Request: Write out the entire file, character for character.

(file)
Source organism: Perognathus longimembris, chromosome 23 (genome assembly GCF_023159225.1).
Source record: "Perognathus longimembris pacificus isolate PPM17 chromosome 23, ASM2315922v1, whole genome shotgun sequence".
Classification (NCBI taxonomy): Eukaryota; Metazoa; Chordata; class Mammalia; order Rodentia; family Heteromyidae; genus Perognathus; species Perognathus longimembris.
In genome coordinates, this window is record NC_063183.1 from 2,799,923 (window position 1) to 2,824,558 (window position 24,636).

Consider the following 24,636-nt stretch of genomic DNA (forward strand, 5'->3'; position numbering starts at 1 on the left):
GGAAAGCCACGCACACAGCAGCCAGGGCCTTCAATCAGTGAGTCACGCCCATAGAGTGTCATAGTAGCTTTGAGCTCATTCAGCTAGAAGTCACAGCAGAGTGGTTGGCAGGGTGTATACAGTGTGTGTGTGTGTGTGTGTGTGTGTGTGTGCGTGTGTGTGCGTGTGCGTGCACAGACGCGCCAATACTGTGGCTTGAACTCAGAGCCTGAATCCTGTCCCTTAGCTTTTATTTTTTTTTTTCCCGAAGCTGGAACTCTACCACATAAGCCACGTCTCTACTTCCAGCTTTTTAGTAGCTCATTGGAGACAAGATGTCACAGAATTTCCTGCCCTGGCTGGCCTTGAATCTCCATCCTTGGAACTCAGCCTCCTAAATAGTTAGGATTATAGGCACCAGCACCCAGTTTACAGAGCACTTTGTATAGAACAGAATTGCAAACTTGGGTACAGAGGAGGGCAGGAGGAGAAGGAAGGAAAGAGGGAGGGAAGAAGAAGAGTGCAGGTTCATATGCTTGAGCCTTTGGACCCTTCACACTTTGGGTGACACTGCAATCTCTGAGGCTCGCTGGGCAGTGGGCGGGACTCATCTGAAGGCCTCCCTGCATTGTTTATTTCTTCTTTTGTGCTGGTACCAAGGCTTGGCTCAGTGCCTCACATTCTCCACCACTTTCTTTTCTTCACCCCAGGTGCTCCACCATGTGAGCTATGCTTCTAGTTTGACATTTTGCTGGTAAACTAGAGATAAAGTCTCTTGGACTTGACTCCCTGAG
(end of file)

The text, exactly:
Source organism: Perognathus longimembris, chromosome 23 (genome assembly GCF_023159225.1).
Source record: "Perognathus longimembris pacificus isolate PPM17 chromosome 23, ASM2315922v1, whole genome shotgun sequence".
Classification (NCBI taxonomy): Eukaryota; Metazoa; Chordata; class Mammalia; order Rodentia; family Heteromyidae; genus Perognathus; species Perognathus longimembris.
In genome coordinates, this window is record NC_063183.1 from 2,799,923 (window position 1) to 2,824,558 (window position 24,636).

Consider the following 24,636-nt stretch of genomic DNA (forward strand, 5'->3'; position numbering starts at 1 on the left):
GGAAAGCCACGCACACAGCAGCCAGGGCCTTCAATCAGTGAGTCACGCCCATAGAGTGTCATAGTAGCTTTGAGCTCATTCAGCTAGAAGTCACAGCAGAGTGGTTGGCAGGGTGTATACAGTGTGTGTGTGTGTGTGTGTGTGTGTGTGTGCGTGTGTGTGCGTGTGCGTGCACAGACGCGCCAATACTGTGGCTTGAACTCAGAGCCTGAATCCTGTCCCTTAGCTTTTATTTTTTTTTTTCCCGAAGCTGGAACTCTACCACATAAGCCACGTCTCTACTTCCAGCTTTTTAGTAGCTCATTGGAGACAAGATGTCACAGAATTTCCTGCCCTGGCTGGCCTTGAATCTCCATCCTTGGAACTCAGCCTCCTAAATAGTTAGGATTATAGGCACCAGCACCCAGTTTACAGAGCACTTTGTATAGAACAGAATTGCAAACTTGGGTACAGAGGAGGGCAGGAGGAGAAGGAAGGAAAGAGGGAGGGAAGAAGAAGAGTGCAGGTTCATATGCTTGAGCCTTTGGACCCTTCACACTTTGGGTGACACTGCAATCTCTGAGGCTCGCTGGGCAGTGGGCGGGACTCATCTGAAGGCCTCCCTGCATTGTTTATTTCTTCTTTTGTGCTGGTACCAAGGCTTGGCTCAGTGCCTCACATTCTCCACCACTTTCTTTTCTTCACCCCAGGTGCTCCACCATGTGAGCTATGCTTCTAGTTTGACATTTTGCTGGTAAACTAGAGATAAAGTCTCTTGGACTTGACTCCCTGAG